Lions, tigers, polar bears… all kinds of wild animals serve as inspiration for the galvanized wire mesh sculptures created by British artist Kendra Haste. With unparalleled expressiveness and attention to detail, the sculptor manages to give life and form to the musculature of each of the wild animals using a material that is seemingly so cold.
Haste, born in 1971 and an MA graduate from the Royal College of Art in London, is a member of the UK Society of Wildlife Artists and the US Society of Animal Artists as a result of which her work is centred around the animal world. ‘Animals have held an obsessive fascination for me throughout my life. Their diverse form, nature and behaviour provide a rich and inexhaustible depth of subject. Animals have been for many years and continue to be the sole focus of my work as a sculptor’, says Haste.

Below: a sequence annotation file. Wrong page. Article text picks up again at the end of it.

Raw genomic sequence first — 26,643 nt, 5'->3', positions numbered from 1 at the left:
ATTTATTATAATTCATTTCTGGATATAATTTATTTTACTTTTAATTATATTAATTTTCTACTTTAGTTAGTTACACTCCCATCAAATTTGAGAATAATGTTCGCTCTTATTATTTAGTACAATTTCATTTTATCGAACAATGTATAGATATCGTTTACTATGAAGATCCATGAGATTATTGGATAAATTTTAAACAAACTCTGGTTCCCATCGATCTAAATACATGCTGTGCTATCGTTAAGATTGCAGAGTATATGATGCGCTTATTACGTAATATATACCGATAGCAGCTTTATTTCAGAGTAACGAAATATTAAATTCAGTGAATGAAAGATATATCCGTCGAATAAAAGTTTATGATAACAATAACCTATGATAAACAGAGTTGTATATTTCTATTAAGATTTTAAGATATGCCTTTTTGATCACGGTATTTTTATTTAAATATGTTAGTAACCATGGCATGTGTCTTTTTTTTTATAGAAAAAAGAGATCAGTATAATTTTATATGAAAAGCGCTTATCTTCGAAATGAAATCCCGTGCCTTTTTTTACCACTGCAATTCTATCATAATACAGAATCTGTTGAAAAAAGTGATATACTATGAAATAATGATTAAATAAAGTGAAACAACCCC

Haste’s works are 100% hand-sculpted without the aid of moulds or mechanical processes, which makes for a slow and laborious creative process. The sculptures have a steel armature to ensure stability, which the artist then covers with a basic skeleton over which she applies the layers of wire mesh to construct the musculature, skin and surface details. For Haste, ‘although some of the internal layering cannot be seen I feel that, if it was not there, the form would lack integrity and as the mesh has holes it suggests the underlying muscle and bone, adding to its sense of vitality and movement’.
Many of the artist’s pieces have been on display in the Tower of London since 2010, commissioned by Historic Royal Palaces as a celebration of the Royal Menagerie at the Tower of London. Records dating back to 1210 show that the Tower of London housed a wide variety of exotic animals in the past, acting as a kind of medieval zoo. Haste currently has thirteen examples of her work on exhibition there, including lions, an elephant and a polar bear, in homage to the site’s ancient inhabitants.